A number of scholars have commented on Augustine’s “pessimism.” The label has also been attached to Martin Luther and John Calvin who shared Augustine’s belief in Original Sin. That is, they all affirmed the Bible teaching that humanity died in Adam. So that no one has spiritual life without new birth.
Jesus supported this when he told Nicodemus, “That which is born of the flesh is flesh, and that which is born of the Spirit is spirit” (Jn 3:6) so Nicodemus needed to be “born again” or “born from above.” Spiritual life only comes by union with the Spirit. Paul also spoke of humanity being “dead” in sin before some, but not all, are made alive in Christ (Eph. 2:1-8).
This belief has a corollary that salvation is not a human project. No lifeless soul is able to generate its own new life. Good family heritage, church teaching, or noble impulses can’t produce life on their own. A person’s life in Christ comes by the Spirit; and education without his presence only produces Spiritless—lifeless—religion.
Yet a more optimistic view, shared by many, is that all humanity retains the image of God or a divine spark within. This spiritual capacity only needs to be exercised. And with this optimism in place a number of Christian communities reject calls to be “born again.” They reason that all humans have free will, and access to the creeds required for faith. This faith is then confirmed in souls as soon as basic creeds are learned and affirmed. Sound knowledge is the key.
Where do we go with these two views of spirituality? Are they mutually exclusive?
If we think in pragmatic terms the optimistic approach is more attractive. Widespread spiritual skepticism today is only reinforced when claims about supernatural selectivity are made. So, it’s wise to dismiss ideas that make Christian faith seem quirky or exclusive. The premise, for instance, of Virtue Ethics—formulated by Aristotle and blended into Christianity by Thomas Aquinas—seems sound: humans become good by practicing good deeds. And this common sense approach must be what God has in mind. So, any religious views that dismiss this notion should be dismissed themselves.
The problem with this answer is that it dismisses what Jesus told Nicodemus. Jesus started with the Spirit. All of us are invited to receive and respond to the Spirit. The Spirit gives us access to God’s heart. And he pours out God’s love in our hearts, so that we taste and share the fruit Paul described in Galatians 5, “Love, joy, peace, patience …” But all who deny—“blaspheme”—the Spirit’s ministry reject his transforming presence.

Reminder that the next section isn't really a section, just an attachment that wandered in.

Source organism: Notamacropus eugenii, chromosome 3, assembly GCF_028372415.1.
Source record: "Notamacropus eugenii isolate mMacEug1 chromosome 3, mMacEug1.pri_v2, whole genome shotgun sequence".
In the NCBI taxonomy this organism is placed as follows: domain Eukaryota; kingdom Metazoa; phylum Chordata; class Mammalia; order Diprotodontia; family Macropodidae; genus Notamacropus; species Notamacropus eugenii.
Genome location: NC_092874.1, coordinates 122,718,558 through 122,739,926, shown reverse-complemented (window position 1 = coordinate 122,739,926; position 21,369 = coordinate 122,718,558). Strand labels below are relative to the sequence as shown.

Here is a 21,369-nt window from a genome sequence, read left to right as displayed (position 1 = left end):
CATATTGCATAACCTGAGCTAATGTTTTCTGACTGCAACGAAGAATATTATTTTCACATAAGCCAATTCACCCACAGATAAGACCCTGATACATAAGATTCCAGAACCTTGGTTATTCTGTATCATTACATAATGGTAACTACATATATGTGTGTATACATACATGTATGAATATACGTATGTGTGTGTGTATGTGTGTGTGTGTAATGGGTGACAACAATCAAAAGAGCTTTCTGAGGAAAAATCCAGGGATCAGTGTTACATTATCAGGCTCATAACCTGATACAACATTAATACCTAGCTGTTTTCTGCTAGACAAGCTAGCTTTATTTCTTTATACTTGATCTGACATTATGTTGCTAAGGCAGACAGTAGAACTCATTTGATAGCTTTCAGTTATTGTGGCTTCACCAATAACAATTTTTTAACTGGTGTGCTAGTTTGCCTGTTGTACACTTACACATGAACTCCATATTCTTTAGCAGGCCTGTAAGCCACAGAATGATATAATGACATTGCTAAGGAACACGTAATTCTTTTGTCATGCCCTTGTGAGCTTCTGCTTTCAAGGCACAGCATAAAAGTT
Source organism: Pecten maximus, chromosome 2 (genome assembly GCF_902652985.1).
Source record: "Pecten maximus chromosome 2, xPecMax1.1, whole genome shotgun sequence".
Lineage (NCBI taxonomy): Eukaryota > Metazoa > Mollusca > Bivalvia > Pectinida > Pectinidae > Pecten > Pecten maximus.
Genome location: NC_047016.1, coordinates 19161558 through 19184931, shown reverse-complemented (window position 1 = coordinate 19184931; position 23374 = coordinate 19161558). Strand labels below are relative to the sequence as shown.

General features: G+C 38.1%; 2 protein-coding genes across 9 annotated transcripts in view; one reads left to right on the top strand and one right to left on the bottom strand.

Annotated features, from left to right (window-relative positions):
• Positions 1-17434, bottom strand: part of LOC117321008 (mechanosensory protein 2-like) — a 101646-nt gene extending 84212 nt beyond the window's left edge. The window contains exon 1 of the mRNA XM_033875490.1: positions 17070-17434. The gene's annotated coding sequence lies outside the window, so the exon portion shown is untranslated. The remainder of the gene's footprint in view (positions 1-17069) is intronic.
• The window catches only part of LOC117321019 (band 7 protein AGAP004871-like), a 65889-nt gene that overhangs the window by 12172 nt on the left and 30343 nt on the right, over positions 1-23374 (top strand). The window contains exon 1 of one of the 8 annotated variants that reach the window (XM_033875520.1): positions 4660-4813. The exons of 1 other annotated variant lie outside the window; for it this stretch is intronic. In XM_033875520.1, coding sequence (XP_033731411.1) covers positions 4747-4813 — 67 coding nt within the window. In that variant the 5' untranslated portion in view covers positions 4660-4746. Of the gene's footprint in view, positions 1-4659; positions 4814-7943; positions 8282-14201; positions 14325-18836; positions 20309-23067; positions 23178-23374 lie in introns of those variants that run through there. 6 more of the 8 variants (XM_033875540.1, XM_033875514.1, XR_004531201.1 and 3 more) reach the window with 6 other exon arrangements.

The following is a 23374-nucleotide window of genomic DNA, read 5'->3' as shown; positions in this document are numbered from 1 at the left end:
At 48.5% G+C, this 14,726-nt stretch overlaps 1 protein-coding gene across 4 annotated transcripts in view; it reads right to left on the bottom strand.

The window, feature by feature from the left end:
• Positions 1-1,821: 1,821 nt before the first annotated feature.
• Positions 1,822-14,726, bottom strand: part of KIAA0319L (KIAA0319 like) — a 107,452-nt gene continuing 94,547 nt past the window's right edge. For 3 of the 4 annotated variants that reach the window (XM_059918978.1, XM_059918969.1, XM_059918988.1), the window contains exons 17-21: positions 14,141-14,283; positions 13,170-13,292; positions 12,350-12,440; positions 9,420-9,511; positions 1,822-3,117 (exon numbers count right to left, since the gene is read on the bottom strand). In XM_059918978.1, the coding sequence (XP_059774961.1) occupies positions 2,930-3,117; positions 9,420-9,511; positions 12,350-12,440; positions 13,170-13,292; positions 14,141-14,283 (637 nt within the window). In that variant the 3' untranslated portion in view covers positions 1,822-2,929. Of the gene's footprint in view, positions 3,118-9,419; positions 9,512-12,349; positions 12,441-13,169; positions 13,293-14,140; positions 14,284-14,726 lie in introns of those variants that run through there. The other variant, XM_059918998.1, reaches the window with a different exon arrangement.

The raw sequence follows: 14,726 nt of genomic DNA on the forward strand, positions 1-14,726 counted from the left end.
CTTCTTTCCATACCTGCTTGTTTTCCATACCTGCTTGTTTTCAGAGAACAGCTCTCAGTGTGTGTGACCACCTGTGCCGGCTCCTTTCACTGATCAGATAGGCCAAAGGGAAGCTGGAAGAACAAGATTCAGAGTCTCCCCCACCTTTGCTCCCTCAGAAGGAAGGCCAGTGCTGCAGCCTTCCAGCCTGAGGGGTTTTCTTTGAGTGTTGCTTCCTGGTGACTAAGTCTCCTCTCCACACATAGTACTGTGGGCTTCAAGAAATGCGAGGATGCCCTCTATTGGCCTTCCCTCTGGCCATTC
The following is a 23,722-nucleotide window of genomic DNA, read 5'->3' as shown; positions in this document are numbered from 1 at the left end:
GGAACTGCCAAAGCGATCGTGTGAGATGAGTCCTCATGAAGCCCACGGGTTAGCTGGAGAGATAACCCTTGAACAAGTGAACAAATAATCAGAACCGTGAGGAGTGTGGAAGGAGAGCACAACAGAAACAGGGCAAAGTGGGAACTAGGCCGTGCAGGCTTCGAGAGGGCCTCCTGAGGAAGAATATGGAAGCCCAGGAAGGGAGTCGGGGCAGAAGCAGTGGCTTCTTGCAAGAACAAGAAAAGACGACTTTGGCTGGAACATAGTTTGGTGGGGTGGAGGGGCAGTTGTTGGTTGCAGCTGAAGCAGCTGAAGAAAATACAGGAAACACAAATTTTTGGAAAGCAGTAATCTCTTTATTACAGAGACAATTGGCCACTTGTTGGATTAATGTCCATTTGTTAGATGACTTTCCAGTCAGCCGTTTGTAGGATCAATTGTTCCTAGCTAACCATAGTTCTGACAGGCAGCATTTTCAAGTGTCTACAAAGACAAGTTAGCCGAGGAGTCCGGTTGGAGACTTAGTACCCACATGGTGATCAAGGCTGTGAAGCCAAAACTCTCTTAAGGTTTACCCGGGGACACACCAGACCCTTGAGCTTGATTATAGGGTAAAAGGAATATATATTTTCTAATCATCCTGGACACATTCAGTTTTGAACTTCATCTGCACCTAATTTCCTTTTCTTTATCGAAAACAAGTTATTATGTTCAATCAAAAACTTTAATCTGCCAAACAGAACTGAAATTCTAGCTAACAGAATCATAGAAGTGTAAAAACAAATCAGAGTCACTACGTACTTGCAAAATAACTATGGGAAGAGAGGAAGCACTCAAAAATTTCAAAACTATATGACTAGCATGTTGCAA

To say more, the Spirit frees human hearts from instinctive selfishness—from our being “curved in” on self by sin. Adam’s rebellion in Eden led to a disconnect with God: he was no longer bonded to God’s life by the indwelling Spirit. So all human spirits, without the Spirit’s bonding from Adam onward, also turned inward. The once naked but unashamed Adam became self-conscious and ashamed when God appeared. And now Christ’s ambition is to restore that connection. So that by sharing his Spirit—restoring what was lost—his character begins to inform and shape our character “from glory to glory” (2 Cor. 3:18).
The point is critical: we don’t have access to God’s eternal life without the Spirit. And when the Spirit is restored in souls throughout the Bible change is obvious. Light replaces darkness. Joy replaces emptiness. Peace replaces fears. And selfless love dismisses selfishness. And, as Jesus pointed out in the episode reported in John 8, believers love listening to Jesus. Where we once couldn’t bear to hear his word, we now have an insatiable appetite for all he shares.
So the invitation of the Psalmist still calls out, even to “optimistic” folks who profess faith but still reject being born again. Listen for the Spirit’s wooing call, “Oh taste and see, the Lord is good!” and respond.